Flocking robots - Example on YouTube "This movie shows flocking control with minority of informed agents. Only 2 of 7 rovio robots know the target point (2 rovio with cameras face up which are closest to the target point). Assume that at initial time all robots formed a random connected network then based on our flocking control algorithm robots can flock together without collision and form an alpha lattice formation."

Flocking Roombas - Roombas working as a flock would be able to clean the floor much better than randomly moving around. In this system they could completely ignore each other, and bounce off of one another no less than the wall and other obstructions, or they could communicate to avoid collisions; either way, they are doing it on their own, with no human input or supervisory control.

Seaswarm Oil Slick Autonomous Robots - Robots that go around an oil slick and "digest" oil - they can do so entirely autonomously, or they can communicate with each other to self-organize and cover the area in the most efficient way possible - but this is still autonomous behaviour.


Other Autonomous Swarming Hardware

A lot of robotic autonomous agent systems are still being developed, but this video shows you a lot of the potential (though the video is already a half a dozen years old...time for a new one...) Some of the examples mentioned in the video:


Other Things to Note regarding Autonomous Agents

i. Note that Computer Viruses can definitely also be viewed as autonomous agents, when part of a larger system let loose to wreak havoc on IT systems.

ii. Parts of both BitCoin etc. digital currencies and SETI etc. distributed processing systems could be termed autonomous, but it would be better to keep both of these limited to the "distributed systems" category, since eventually there has to be significant "interference"/"communication" between individual mining or processing machines.

iii. Cybernetics. A lot of current research and development in autonomous agents is focused on the way that various natural systems work. Individual organisms within larger groupings, indeed ecosystems, are all autonomous, yet they have built-in "algorithms" (i.e. instincts) which lead them to collectively display behaviors that together help the groups' members, both individually and collectively.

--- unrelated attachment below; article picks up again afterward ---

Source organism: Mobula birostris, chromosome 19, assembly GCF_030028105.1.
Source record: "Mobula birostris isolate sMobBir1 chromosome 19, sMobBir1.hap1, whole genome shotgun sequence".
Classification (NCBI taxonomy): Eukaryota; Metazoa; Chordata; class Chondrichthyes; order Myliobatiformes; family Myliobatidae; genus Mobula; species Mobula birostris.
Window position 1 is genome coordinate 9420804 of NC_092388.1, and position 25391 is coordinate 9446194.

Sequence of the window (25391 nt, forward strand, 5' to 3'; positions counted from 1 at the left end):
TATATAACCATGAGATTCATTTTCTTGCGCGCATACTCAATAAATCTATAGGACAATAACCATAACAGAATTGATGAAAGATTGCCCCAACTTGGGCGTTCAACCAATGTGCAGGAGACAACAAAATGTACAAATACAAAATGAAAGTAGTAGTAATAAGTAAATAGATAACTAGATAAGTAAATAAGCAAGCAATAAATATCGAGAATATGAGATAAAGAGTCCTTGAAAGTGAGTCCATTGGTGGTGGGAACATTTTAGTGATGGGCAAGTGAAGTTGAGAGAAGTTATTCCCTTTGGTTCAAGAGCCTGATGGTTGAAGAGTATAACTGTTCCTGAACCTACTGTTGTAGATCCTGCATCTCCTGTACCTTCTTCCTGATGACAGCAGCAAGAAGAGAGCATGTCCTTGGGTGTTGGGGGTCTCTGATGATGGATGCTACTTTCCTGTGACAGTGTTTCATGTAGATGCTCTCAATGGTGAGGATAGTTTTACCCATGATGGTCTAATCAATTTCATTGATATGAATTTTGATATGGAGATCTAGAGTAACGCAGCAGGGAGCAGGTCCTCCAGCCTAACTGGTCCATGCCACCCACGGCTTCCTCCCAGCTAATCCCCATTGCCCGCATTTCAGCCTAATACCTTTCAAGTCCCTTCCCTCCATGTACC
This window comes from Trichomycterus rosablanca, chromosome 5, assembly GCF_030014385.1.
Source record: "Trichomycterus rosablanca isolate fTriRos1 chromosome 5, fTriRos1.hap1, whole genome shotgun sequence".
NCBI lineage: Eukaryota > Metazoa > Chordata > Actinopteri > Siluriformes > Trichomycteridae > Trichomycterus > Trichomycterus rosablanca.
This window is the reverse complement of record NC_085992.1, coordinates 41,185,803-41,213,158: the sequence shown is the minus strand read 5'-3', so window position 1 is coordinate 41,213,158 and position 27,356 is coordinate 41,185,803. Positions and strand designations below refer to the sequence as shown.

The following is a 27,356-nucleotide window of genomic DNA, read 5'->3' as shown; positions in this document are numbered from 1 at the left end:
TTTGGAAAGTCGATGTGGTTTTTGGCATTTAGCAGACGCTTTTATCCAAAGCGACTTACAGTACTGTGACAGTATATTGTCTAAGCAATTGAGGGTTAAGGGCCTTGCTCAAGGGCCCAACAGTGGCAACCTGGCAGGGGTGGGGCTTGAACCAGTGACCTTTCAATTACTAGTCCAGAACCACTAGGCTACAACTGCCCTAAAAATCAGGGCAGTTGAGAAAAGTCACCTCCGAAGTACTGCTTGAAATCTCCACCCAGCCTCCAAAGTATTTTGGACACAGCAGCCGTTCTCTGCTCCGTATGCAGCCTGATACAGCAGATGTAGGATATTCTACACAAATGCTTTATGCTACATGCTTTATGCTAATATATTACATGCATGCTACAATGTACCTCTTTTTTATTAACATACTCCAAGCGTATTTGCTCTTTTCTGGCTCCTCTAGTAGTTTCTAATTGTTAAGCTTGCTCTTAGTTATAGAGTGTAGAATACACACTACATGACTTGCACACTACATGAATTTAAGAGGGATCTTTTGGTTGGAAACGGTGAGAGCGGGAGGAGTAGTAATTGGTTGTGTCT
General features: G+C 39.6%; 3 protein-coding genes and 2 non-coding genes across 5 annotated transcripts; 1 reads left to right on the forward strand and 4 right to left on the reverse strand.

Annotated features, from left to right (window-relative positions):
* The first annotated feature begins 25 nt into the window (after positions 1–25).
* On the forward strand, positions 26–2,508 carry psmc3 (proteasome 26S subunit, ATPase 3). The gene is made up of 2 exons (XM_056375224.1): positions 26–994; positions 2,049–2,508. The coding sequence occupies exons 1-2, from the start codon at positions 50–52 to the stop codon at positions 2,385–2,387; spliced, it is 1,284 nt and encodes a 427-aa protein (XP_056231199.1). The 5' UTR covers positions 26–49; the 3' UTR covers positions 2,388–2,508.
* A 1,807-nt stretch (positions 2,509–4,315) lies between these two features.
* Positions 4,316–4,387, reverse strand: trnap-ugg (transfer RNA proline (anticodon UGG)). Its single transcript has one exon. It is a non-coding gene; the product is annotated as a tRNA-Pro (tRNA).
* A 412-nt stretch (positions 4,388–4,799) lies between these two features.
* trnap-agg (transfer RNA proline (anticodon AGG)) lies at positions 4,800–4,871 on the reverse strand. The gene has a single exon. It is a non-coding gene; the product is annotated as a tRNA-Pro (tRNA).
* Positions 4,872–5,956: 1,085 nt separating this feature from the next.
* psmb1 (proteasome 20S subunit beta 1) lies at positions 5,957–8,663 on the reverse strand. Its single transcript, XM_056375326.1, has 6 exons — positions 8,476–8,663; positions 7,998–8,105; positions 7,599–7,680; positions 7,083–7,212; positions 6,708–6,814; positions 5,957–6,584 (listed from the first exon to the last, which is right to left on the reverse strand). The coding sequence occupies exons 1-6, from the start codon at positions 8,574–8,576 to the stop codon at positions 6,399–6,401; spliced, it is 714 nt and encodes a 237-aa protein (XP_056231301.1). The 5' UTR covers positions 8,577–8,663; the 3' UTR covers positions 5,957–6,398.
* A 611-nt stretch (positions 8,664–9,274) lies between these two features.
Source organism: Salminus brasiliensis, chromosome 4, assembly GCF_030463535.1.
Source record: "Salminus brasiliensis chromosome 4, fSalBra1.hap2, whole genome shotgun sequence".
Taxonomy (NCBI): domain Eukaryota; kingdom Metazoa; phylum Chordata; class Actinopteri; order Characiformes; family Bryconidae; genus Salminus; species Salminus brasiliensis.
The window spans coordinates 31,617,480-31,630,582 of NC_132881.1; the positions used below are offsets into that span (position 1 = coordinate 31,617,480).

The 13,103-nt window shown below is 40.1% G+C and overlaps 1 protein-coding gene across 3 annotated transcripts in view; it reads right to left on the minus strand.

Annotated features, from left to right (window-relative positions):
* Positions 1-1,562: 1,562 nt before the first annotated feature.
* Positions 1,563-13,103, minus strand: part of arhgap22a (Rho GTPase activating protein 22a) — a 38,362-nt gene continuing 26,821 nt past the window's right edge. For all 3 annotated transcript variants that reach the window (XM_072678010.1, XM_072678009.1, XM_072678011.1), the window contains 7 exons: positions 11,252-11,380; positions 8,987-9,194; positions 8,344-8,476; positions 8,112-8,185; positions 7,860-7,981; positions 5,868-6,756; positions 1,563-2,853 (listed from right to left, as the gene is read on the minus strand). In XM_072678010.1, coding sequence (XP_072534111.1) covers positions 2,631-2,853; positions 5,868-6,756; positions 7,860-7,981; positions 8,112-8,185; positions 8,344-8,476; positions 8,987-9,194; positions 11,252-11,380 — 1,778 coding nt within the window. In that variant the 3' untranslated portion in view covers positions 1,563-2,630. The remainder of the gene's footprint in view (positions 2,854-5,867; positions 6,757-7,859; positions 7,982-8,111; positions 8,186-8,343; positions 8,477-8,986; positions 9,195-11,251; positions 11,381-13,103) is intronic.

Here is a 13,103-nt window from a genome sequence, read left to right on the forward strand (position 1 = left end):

This study of the structure of systems, natural or otherwise, is called cybernetics.

One main category of the "cybernetic" natural systems which groups of robots can imitate is grouping behaviors, i.e. flocking (as with birds), swarming (as with insects), and schooling (as with fish).

 

So now to actually address the assessment statement

The assessment statement says "Outline the role of autonomous agents acting within a larger system", and that seems to be pointing to a particular situation, rather than asking a general question. So here are a few examples of questions which assume that interpretation:

- "Outline the role of autonomous robots in a search and rescue operation after an earthquake in an urban area."

Answer: there would be at least two sorts of autonomous robots; first insect-sized robots to crawl through the rubble and report back when and where people are found, and secondly, large powerful robots whose role wold be to remove rubble over where those people were found. The insect-sized search drones could be entirely autonomous, and only be given geographic bounds in which to operate. The large rubble removal robots may need a bit more human supervision to keep them from injuring buried people, but to a large extent, they could be left to do the initial stages of their job on their own.

- "Outline the role of delivery autonomous aerial drones in parcel delivery system."

Answer: The role of the aerial drones would be to download and interpret the directions to the delivery address, and then take the parcel from the warehouse and fly it to its destination. It would have to sense several things beyond its geographic location; it would have to monitor the weather and might need to find shelter in cases of severe weather conditions, and it would have to constantly be surveying its surroundings so as not to run into anything including birds and other drones.

- "Outline the role of a BitCoin mining computer in the overall BitCoin system."